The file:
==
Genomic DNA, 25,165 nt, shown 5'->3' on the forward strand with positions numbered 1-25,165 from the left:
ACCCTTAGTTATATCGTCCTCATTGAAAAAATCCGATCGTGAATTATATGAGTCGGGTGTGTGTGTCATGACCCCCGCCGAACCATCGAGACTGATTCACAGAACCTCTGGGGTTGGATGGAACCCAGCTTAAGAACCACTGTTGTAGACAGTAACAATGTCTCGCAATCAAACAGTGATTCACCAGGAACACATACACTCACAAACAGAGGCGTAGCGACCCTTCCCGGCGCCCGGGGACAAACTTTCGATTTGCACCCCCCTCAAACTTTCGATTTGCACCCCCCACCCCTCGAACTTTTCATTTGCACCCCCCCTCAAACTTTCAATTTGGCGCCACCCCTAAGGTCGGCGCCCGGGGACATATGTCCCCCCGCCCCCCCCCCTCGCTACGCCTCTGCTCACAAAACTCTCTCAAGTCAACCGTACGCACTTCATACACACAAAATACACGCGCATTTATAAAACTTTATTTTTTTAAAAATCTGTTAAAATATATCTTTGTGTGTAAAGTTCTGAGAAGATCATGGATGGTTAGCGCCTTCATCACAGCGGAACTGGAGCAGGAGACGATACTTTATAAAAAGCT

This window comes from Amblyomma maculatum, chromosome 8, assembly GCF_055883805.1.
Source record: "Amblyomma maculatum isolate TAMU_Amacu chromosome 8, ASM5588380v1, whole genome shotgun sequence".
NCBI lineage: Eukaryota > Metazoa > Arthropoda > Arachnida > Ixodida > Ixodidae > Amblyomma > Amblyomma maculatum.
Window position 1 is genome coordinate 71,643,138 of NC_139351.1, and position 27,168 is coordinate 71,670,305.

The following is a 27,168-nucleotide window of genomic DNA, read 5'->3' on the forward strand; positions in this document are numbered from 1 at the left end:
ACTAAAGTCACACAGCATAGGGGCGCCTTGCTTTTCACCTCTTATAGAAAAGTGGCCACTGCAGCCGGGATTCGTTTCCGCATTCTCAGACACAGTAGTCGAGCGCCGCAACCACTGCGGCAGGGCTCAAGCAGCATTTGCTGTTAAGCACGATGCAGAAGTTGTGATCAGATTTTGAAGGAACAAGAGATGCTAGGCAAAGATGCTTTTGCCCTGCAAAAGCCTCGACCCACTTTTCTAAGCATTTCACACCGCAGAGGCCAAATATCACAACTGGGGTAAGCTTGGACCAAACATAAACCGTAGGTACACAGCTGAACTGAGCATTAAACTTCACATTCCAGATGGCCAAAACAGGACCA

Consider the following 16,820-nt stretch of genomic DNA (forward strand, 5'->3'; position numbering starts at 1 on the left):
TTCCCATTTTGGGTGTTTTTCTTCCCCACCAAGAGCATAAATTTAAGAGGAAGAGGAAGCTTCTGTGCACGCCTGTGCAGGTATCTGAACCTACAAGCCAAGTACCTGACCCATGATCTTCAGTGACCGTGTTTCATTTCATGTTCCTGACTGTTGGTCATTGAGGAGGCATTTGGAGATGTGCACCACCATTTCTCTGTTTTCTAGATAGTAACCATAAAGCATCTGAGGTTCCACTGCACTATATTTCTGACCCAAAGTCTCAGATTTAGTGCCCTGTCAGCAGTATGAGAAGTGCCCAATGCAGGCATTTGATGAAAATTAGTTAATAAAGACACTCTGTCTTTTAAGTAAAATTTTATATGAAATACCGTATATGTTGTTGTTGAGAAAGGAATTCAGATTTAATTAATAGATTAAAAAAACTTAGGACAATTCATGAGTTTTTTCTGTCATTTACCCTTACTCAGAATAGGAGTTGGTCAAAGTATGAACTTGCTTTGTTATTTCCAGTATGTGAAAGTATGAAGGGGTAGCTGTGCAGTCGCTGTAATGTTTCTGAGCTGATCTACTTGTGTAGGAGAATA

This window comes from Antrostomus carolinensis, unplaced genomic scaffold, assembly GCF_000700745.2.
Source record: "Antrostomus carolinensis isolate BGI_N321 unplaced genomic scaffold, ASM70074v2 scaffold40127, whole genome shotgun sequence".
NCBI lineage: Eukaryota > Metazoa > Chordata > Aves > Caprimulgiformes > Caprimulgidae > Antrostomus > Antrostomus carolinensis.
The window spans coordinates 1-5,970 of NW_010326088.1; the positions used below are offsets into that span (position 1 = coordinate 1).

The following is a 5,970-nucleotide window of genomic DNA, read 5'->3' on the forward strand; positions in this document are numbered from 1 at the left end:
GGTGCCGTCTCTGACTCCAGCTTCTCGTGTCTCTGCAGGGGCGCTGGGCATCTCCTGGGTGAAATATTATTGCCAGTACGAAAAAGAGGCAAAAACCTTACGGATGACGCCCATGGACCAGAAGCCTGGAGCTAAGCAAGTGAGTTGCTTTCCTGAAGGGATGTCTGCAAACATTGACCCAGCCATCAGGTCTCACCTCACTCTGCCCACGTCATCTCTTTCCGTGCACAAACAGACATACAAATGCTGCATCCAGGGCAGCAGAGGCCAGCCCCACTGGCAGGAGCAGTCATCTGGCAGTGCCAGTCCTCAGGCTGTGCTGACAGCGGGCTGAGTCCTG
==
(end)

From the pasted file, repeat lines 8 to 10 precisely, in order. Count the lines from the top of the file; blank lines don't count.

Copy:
ACTAAAGTCACACAGCATAGGGGCGCCTTGCTTTTCACCTCTTATAGAAAAGTGGCCACTGCAGCCGGGATTCGTTTCCGCATTCTCAGACACAGTAGTCGAGCGCCGCAACCACTGCGGCAGGGCTCAAGCAGCATTTGCTGTTAAGCACGATGCAGAAGTTGTGATCAGATTTTGAAGGAACAAGAGATGCTAGGCAAAGATGCTTTTGCCCTGCAAAAGCCTCGACCCACTTTTCTAAGCATTTCACACCGCAGAGGCCAAATATCACAACTGGGGTAAGCTTGGACCAAACATAAACCGTAGGTACACAGCTGAACTGAGCATTAAACTTCACATTCCAGATGGCCAAAACAGGACCA

Consider the following 16,820-nt stretch of genomic DNA (forward strand, 5'->3'; position numbering starts at 1 on the left):
TTCCCATTTTGGGTGTTTTTCTTCCCCACCAAGAGCATAAATTTAAGAGGAAGAGGAAGCTTCTGTGCACGCCTGTGCAGGTATCTGAACCTACAAGCCAAGTACCTGACCCATGATCTTCAGTGACCGTGTTTCATTTCATGTTCCTGACTGTTGGTCATTGAGGAGGCATTTGGAGATGTGCACCACCATTTCTCTGTTTTCTAGATAGTAACCATAAAGCATCTGAGGTTCCACTGCACTATATTTCTGACCCAAAGTCTCAGATTTAGTGCCCTGTCAGCAGTATGAGAAGTGCCCAATGCAGGCATTTGATGAAAATTAGTTAATAAAGACACTCTGTCTTTTAAGTAAAATTTTATATGAAATACCGTATATGTTGTTGTTGAGAAAGGAATTCAGATTTAATTAATAGATTAAAAAAACTTAGGACAATTCATGAGTTTTTTCTGTCATTTACCCTTACTCAGAATAGGAGTTGGTCAAAGTATGAACTTGCTTTGTTATTTCCAGTATGTGAAAGTATGAAGGGGTAGCTGTGCAGTCGCTGTAATGTTTCTGAGCTGATCTACTTGTGTAGGAGAATA